A security incident described as « a cyber-attack » has crippled some business operations at INA Group, Croatia’s biggest oil company, and its largest petrol station chain.
The attack took place last Friday, on February 14, at 22:00, local time, the company said.
Multiple sources have told ZDNet the cyber-attack is a ransomware infection that infected and then encrypted some of the company’s backend servers.
The incident did not impact the company’s ability to provide petrol fuel to its customers, nor its ability to handle payments.
It did, however, impact its ability to issue invoices, register loyalty card use, issue new mobile vouchers, issue new electronic vignettes, and allow customers to pay gas utility bills (INA is also a natural gas provider in Croatia).
The INA Group, which is part of the MOL Group and lists the Croatian government as its biggest shareholder, publicly disclosed the incident over the weekend and apologized to customers.
SUSPECTED CLOP RANSOMWARE ATTACK
A source familiar with the incident has told ZDNet this week that the ransomware incident has been caused by an infection with the CLOP ransomware strain.
While we couldn’t get INA to confirm, open-source reporting supports our source’s tip. For example, hours before INA reported being infected, a Sophos malware analyst reported a new malware server going live and actively distributing a version of the CLOP ransomware.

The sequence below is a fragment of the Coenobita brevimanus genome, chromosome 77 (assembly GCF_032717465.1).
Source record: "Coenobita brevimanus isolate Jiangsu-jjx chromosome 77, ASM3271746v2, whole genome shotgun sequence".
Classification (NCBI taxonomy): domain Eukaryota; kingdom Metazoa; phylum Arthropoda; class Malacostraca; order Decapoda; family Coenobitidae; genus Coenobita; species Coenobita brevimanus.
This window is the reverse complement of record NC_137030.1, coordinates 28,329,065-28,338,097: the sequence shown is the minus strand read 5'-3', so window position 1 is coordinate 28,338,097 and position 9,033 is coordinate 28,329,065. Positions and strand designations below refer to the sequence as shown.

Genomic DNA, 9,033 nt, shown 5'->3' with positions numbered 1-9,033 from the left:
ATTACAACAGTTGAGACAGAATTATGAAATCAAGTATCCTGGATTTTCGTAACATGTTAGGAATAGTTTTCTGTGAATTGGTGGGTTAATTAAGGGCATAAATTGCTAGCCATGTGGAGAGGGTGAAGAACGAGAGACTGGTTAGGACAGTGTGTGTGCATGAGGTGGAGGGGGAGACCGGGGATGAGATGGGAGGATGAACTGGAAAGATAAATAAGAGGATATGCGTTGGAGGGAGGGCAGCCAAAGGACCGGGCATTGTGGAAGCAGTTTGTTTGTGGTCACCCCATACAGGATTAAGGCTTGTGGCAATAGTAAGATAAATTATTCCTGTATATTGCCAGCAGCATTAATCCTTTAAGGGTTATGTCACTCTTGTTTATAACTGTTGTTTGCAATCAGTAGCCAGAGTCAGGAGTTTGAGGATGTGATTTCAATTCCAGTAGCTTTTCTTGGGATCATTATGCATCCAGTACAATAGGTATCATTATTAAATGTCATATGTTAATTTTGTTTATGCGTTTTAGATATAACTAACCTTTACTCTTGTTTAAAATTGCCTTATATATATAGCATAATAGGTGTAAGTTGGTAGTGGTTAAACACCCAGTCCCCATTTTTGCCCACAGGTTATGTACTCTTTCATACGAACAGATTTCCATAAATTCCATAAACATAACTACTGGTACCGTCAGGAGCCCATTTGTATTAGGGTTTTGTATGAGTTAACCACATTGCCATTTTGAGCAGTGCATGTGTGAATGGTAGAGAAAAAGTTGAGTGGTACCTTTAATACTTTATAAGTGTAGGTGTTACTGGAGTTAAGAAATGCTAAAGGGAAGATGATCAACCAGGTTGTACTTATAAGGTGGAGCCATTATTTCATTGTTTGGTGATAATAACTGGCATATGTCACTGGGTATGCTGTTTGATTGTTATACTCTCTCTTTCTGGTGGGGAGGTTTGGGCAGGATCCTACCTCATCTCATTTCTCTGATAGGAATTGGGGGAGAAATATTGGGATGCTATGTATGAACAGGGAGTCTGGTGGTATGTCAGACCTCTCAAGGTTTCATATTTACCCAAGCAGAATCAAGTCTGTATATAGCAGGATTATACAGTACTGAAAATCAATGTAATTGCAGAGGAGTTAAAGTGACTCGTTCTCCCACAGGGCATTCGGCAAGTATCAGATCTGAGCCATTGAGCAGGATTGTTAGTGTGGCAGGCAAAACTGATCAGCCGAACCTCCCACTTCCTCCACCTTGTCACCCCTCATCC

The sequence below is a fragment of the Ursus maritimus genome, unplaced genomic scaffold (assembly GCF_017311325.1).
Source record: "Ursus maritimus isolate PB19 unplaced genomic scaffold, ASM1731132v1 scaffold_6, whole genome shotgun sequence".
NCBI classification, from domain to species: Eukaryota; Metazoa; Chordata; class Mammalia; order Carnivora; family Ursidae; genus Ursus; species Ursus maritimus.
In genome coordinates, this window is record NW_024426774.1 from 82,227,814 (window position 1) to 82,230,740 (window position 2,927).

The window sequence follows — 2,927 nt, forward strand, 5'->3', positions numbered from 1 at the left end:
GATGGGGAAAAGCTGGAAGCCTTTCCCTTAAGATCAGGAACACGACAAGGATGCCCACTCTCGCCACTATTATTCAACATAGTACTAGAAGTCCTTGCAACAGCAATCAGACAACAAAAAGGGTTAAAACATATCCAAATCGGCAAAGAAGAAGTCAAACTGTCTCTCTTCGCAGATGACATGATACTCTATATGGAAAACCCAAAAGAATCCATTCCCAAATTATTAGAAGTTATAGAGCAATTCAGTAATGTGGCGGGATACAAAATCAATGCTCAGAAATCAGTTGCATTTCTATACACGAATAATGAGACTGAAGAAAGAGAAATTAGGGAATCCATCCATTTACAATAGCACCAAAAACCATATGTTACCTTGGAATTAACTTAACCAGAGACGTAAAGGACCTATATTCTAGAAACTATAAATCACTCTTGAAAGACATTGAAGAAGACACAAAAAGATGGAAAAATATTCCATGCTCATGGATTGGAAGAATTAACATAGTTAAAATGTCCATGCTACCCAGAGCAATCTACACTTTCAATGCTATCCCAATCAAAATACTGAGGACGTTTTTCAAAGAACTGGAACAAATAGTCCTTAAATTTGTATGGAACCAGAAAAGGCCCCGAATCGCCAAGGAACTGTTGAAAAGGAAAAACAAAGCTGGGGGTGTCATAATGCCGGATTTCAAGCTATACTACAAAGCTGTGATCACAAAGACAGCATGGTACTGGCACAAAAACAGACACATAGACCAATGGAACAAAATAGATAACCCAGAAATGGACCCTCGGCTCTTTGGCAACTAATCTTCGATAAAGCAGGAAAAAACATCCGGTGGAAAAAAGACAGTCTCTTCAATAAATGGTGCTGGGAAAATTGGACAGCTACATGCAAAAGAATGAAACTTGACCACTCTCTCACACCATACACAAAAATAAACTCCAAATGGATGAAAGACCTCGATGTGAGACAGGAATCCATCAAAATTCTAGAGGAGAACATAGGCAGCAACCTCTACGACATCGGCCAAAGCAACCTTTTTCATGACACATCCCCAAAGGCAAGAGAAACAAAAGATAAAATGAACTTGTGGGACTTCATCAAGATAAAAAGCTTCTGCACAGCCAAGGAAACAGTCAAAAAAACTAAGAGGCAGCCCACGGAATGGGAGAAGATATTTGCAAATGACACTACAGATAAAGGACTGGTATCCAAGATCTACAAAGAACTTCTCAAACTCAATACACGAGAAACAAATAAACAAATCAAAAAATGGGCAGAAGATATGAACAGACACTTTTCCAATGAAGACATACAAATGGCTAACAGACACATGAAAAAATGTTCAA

Furthermore, this week, security researchers have also spotted new versions of the CLOP ransomware on VirusTotal, an aggregated malware scanning service [1, 2, 3].
The use of the CLOP ransomware in the attack against INA also fits the bill when it comes to CLOP’s regular modus operandi.
According to BleepingComputer, a tech news site specialized in ransomware news and research, the operators of the CLOP ransomware switched tactics in March 2019 from targeting end-users to targeting companies.
The CLOP gang is now what security researchers call « big-game ransomware, » which is a term referring to criminal groups that specifically target companies to infect their networks, encrypt data, and ask for extremely large ransom demands.